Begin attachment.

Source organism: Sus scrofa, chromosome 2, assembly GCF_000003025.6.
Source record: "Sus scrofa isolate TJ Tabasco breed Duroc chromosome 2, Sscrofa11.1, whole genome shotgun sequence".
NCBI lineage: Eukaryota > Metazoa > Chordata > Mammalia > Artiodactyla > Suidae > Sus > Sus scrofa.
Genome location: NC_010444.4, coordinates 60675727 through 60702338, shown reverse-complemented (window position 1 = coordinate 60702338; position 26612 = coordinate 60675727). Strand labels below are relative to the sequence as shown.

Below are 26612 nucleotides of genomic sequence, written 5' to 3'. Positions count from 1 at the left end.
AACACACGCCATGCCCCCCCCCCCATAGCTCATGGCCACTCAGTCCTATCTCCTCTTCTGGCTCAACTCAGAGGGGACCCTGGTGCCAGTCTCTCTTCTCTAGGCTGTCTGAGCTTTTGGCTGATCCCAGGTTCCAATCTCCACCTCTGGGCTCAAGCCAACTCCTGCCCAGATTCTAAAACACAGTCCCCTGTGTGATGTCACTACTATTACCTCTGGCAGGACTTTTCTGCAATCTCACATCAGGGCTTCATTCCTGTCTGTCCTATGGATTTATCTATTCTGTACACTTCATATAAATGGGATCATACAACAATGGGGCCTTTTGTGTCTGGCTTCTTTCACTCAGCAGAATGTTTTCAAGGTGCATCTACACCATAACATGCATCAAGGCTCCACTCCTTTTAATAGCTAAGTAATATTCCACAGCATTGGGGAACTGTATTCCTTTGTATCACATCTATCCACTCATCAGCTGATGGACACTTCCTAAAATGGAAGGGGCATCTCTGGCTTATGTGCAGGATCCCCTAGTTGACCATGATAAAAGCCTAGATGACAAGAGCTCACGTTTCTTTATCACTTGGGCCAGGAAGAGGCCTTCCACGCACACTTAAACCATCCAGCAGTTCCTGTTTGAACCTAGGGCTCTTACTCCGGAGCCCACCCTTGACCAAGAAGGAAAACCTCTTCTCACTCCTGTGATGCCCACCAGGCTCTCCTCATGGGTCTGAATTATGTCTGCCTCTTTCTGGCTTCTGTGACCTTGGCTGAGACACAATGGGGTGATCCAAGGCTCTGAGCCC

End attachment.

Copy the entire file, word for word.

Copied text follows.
Source organism: Sus scrofa, chromosome 2, assembly GCF_000003025.6.
Source record: "Sus scrofa isolate TJ Tabasco breed Duroc chromosome 2, Sscrofa11.1, whole genome shotgun sequence".
NCBI lineage: Eukaryota > Metazoa > Chordata > Mammalia > Artiodactyla > Suidae > Sus > Sus scrofa.
Genome location: NC_010444.4, coordinates 60675727 through 60702338, shown reverse-complemented (window position 1 = coordinate 60702338; position 26612 = coordinate 60675727). Strand labels below are relative to the sequence as shown.

Below are 26612 nucleotides of genomic sequence, written 5' to 3'. Positions count from 1 at the left end.
AACACACGCCATGCCCCCCCCCCCATAGCTCATGGCCACTCAGTCCTATCTCCTCTTCTGGCTCAACTCAGAGGGGACCCTGGTGCCAGTCTCTCTTCTCTAGGCTGTCTGAGCTTTTGGCTGATCCCAGGTTCCAATCTCCACCTCTGGGCTCAAGCCAACTCCTGCCCAGATTCTAAAACACAGTCCCCTGTGTGATGTCACTACTATTACCTCTGGCAGGACTTTTCTGCAATCTCACATCAGGGCTTCATTCCTGTCTGTCCTATGGATTTATCTATTCTGTACACTTCATATAAATGGGATCATACAACAATGGGGCCTTTTGTGTCTGGCTTCTTTCACTCAGCAGAATGTTTTCAAGGTGCATCTACACCATAACATGCATCAAGGCTCCACTCCTTTTAATAGCTAAGTAATATTCCACAGCATTGGGGAACTGTATTCCTTTGTATCACATCTATCCACTCATCAGCTGATGGACACTTCCTAAAATGGAAGGGGCATCTCTGGCTTATGTGCAGGATCCCCTAGTTGACCATGATAAAAGCCTAGATGACAAGAGCTCACGTTTCTTTATCACTTGGGCCAGGAAGAGGCCTTCCACGCACACTTAAACCATCCAGCAGTTCCTGTTTGAACCTAGGGCTCTTACTCCGGAGCCCACCCTTGACCAAGAAGGAAAACCTCTTCTCACTCCTGTGATGCCCACCAGGCTCTCCTCATGGGTCTGAATTATGTCTGCCTCTTTCTGGCTTCTGTGACCTTGGCTGAGACACAATGGGGTGATCCAAGGCTCTGAGCCC